December 12, 2009

VIII. Impunity for Gross Abuses

The legacy of the abusive practices of the past decades in Libya is a heavy one.[119] Most Libyan dissidents targeted by the regime have sought asylum abroad, though several remain disappeared.  The Libyan government has yet to address the violations of the past through investigation or prosecution. One of the most serious incidents of gross human rights violations, one which has become emblematic in Libya, is the Abu Salim mass prison killing of 1200 prisoners in 1996. 

The 1996 Abu Salim Killings

On June 28 and 29 1996 an estimated 1200 prisoners were killed in Abu Salim prison. This number was first made public by Hussein Al Shafa’i, a former prisoner who was working in the kitchen at Abu Salim and who calculated this figure by counting the number of meals he prepared prior to and after the incident.[120] The number was also confirmed by the Libyan Secretary of Justice to Human Rights Watch in April 2009[121] and in a press release by the Gaddafi Foundation on August 10, 2009 which set the number at 1167.[122] 

In June 2004 and again in June 2006, Human Rights Watch interviewed Hussein al-Shafa’i, the former Abu Salim prisoner, now in the US, who says he witnessed the killings. While the organization could not independently verify his claims, many details are consistent with accounts by other former prisoners.

According to al-Shafa’i, the incident began around 4:40 p.m. on June 28, when prisoners in Block 4 seized a guard named Omar who was bringing their food. Hundreds of prisoners from blocks 3, 5 and 6 escaped their cells. They were angry over restricted family visits and poor living conditions, which had deteriorated after some prisoners escaped the previous year. Al-Shafa’i told Human Rights Watch:

Five or seven minutes after it started, the guards on the roofs shot at the prisoners—shot at the prisoners who were in the open areas. There were 16 or 17 injured by bullets. The first to die was Mahmoud al-Mesiri. The prisoners took two guards hostage.

Half an hour later, al-Shafa’i said, two top security officials, Abdallah Sanussi, who is married to the sister of al-Gaddafi’s wife, and Nasr al-Mabrouk arrived in a dark green Audi with a contingent of security personnel. Sanussi ordered the shooting to stop and told the prisoners to appoint four representatives for negotiations. The prisoners chose Muhammad al-Juweili, Muhammad Ghlayou, Miftah al-Dawadi, and Muhammad Bosadra.

According to al-Shafa’i, who said he observed and overheard the negotiations from the kitchen, the prisoners asked al-Sanussi for clean clothes, outside recreation, better medical care, family visits, and the right to have their cases heard before a court; many of the prisoners were in prison without trial. Al-Sanussi said he would address the physical conditions, but the prisoners had to return to their cells and release the two hostages. The prisoners agreed and released one guard named Atiya, but the guard Omar had died.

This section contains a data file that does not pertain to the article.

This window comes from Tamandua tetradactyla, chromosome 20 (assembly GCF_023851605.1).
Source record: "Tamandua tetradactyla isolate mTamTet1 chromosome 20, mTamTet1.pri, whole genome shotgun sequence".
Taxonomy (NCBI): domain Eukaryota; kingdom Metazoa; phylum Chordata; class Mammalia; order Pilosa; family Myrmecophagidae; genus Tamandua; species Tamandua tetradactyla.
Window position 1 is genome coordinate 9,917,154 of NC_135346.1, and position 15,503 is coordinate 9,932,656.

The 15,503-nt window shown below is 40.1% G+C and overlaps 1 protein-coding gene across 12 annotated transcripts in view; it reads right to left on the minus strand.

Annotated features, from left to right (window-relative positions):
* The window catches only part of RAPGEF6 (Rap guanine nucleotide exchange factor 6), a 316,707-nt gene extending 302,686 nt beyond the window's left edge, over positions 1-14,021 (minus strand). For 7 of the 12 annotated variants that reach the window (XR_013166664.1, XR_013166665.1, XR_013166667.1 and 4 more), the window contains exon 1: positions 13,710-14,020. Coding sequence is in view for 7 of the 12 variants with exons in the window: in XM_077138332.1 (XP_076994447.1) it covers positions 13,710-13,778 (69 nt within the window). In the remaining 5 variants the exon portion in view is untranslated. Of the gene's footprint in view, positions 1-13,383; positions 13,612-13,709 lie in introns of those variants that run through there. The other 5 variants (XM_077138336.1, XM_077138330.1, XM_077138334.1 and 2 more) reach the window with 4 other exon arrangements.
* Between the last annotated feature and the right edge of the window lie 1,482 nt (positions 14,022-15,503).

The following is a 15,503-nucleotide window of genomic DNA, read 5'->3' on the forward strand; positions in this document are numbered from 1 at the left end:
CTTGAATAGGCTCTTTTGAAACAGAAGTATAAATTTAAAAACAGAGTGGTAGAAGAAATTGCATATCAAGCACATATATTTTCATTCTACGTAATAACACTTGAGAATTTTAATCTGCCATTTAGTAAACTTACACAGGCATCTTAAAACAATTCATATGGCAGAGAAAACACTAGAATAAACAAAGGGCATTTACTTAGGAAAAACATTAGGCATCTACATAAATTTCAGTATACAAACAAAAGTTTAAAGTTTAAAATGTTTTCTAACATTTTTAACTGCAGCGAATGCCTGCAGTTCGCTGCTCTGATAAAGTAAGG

Security personnel took the bodies of those killed and sent the wounded for medical care. About 120 other sick prisoners boarded three buses, ostensibly to go to the hospital.

According to al-Shafa’i, he saw the buses take the prisoners to the back of the prison.     Around 5:00 a.m. on June 29, security forces moved some of the prisoners between the civilian and military sections of the prison. By 9:00 a.m. they had forced hundreds of prisoners from blocks 1, 3, 4, 5 and 6 into different courtyards. They moved the low security prisoners in block 2 to the military section and kept the prisoners in blocks 7 and 8, with individual cells, inside. Al-Shafa’i, who was behind the administration building with other kitchen workers at the time, told Human Rights Watch what happened next:

At 11:00, a grenade was thrown into one of the courtyards. I did not see who threw it but I am sure it was a grenade. I heard an explosion and right after a constant shooting started from heavy weapons and Kalashnikovs from the top of the roofs. The shooting continued from 11:00 until 1:35.

He continued:  

I could not see the dead prisoners who were shot, but I could see those who were shooting. They were a special unit and wearing khaki military hats. Six were using Kalashnikovs.
 I saw them—at least six men—on the roofs of the cellblocks. They were wearing beige khaki uniforms with green bandanas, a turban-like thing.

Around 2:00 p.m. the forces used pistols to “finish off those who were not dead.

Around 11 am the next day, June 30, security forces removed the bodies with wheelbarrows. They threw the bodies into trenches—2 to 3 meters deep, one meter wide and about 100 meters long—that had been dug for a new wall. “I was asked by the prison guards to wash the watches that were taken from the bodies of the dead prisoners and were covered in blood,” al-Shafai’i said.